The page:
Tidy up and clear out any weeds; also dead and dying leaves, dropped fruit and other plant remains thaVENTOMATIC UNIT COPYt could host diseases.  Bon voyage!Polytunnel ventilation for blog

 

Written by horticulturalist Peter Whyte

‘Cool’ ventilation tips from Peter Whyte

Bayliss XLNever mind how cold it is in your garden; the sun is getting higher every day and even short clear spells will allow it to build up a lot of heat in your glasshouse or polytunnel. You might think this is a good thing, but not always so. Lettuce seed won’t germinate if it’s too warm, and temperatures above about 35°C (95°F) will destroy the red pigment in ripening tomatoes so they never colour up properly. Overheated plants need more water to keep cool. As well as that, high temperatures put plants under stress and promote diseases such as grey mould and pests such as red spider mites. You can’t stand there 24/7, thermometer in hand, to open and close doors and vents with each change in temperature. Ordinary mortals adjust the ventilation once in the morning for the expected daytime temperatures and once in the evening for the night, and that’s near enough most of the time. The weather forecast can help you decide how much ventilation to give in the morning. A recording thermometer can show you how you did today, helping you to fine-tune your settings for tomorrow. End doors alone give enough ventilation for most polytunnels up to about 20 metres long. Side windows, roll-up vents and louvre vents are good but not cheap. Glasshouse vents can be fitted with gas-filled struts that automatically push them further open when they get warmer, without needing electricity. The best ventilation comes from a through flow of air, so open both ends of a polytunnel or more than one window in a glasshouse. Open many vents a little bit instead of opening two vents wide to reduce draughts. Be cool!

Peter Whyte (Lanscape and Garden Consultant) B Agr Sc (Hort), Nat Dip Sc (Apic), Dip Tr & Ed, MI Hort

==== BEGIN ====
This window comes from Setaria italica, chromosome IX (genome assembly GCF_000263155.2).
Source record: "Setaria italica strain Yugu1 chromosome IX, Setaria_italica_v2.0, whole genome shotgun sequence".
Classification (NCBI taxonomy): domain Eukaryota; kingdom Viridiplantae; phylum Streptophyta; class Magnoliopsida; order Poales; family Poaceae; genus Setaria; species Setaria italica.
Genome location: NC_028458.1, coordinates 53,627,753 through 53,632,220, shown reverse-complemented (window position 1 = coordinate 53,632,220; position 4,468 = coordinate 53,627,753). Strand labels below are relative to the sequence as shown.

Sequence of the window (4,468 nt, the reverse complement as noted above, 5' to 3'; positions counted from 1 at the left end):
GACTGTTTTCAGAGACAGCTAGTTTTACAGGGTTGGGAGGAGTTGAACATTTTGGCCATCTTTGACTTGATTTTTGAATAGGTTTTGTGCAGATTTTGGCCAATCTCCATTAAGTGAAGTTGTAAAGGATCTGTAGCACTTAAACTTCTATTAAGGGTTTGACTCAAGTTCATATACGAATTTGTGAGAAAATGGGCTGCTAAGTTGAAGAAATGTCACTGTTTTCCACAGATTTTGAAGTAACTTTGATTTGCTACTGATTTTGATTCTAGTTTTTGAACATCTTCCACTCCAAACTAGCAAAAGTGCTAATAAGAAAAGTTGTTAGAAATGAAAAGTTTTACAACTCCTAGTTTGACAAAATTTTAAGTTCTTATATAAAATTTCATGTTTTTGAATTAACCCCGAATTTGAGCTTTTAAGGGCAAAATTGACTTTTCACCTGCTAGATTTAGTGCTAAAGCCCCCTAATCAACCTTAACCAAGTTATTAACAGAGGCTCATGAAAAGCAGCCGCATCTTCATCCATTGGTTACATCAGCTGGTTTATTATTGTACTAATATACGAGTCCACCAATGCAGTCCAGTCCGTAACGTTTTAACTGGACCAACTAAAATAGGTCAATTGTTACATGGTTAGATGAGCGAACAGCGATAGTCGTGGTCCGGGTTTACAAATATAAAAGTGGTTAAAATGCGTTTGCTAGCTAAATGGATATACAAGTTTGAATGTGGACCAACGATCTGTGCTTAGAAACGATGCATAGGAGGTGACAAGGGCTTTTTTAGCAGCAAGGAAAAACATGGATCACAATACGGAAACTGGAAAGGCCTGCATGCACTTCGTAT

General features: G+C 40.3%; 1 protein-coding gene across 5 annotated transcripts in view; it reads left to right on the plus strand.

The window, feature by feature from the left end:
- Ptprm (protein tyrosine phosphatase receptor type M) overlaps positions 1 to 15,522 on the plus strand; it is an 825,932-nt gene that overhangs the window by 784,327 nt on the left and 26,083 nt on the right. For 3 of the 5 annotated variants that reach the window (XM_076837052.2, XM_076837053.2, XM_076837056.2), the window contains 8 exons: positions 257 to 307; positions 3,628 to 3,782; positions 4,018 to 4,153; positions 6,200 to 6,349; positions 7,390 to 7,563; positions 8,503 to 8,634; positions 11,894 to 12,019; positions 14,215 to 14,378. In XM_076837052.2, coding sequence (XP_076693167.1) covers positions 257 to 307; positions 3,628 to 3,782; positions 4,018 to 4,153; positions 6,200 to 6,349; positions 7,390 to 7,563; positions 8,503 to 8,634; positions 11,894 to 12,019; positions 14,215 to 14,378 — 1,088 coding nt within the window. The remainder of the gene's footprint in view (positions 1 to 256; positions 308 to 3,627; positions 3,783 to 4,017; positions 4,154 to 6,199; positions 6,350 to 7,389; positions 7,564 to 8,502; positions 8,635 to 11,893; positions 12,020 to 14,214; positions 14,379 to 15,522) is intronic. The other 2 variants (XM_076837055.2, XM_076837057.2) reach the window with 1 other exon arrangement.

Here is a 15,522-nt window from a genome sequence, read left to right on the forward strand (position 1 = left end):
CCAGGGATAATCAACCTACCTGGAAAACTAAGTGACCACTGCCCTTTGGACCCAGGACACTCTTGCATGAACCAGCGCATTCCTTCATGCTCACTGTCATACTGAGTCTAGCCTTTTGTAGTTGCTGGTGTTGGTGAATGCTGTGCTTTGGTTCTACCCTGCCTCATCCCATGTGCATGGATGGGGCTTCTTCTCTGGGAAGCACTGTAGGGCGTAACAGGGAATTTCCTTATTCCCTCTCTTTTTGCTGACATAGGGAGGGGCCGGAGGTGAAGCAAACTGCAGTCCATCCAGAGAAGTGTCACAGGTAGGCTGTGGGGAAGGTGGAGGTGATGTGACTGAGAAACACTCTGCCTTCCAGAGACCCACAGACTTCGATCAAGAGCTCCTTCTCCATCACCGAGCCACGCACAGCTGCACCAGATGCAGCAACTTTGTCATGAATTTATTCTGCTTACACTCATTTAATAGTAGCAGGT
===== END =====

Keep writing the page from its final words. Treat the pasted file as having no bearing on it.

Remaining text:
Ready, steady, SOW

GT-DP-H 02Traditionally, people sowed vegetable seeds in their gardens on Saint Patrick’s Day.  That was because they were off work and free to do it rather than weather and soil conditions being suitable.  But, right enough, the soil is often dry enough to dig and warm enough for seed germination about then.

If you have a glasshouse or polytunnel you don’t have to wait for all that.  You can sow  crop seeds earlier under cover and have plants to put out instead of seeds, gaining several weeks of extra growth.   Sow leafy crops like cabbages and lettuce in modules for planting out later, and also a few seeds in the border soil inside to mature early.  If you have lots of room, keep one courgette plant growing inside until the outdoor-planted ones start fruiting.  You can then chop it out and use the space for something else, but it will have been cropping for weeks by then.

Tap-rooted plants such as carrots can’t be transplanted and don’t take kindly to modules, but you can still sow some inside for early crops.  Freshly-dug baby carrots, washed instead of peeled, and eaten raw are fit for a king.

Seedlings are easiest to raise in a heated propagator.  If using it inside the house carry the seedlings  out to a glasshouse or tunnel in the propagator with the cover closed to protect them from cold winds as the temperature shock would be too much for them.

The sun is getting stronger, so be prepared to open vents or doors on sunny days.  But make sure to close them at night!  Throw a sheet of bubble-wrap or fleece over plants on frosty nights.

Greenhouse Display Area

We now have 15 Glasshouses and 4 Polytunnels on display at Polydome’s HQ at Crinkill House in Birr.  With Birr Castle Demesne close by any green fingered people looking for a Greenhouse (Glasshouse or Polytunnel) will find the trip well worthwhile.  As well as seeing the largest display of Greenhouses and being able to talk to product specialists to sort you out with the best Greenhouse or Greenhouses Accessories for your situation, with good places to eat locally and the renowned Gardens and Science Centre at Birr Castle it will be a great horticultural day out.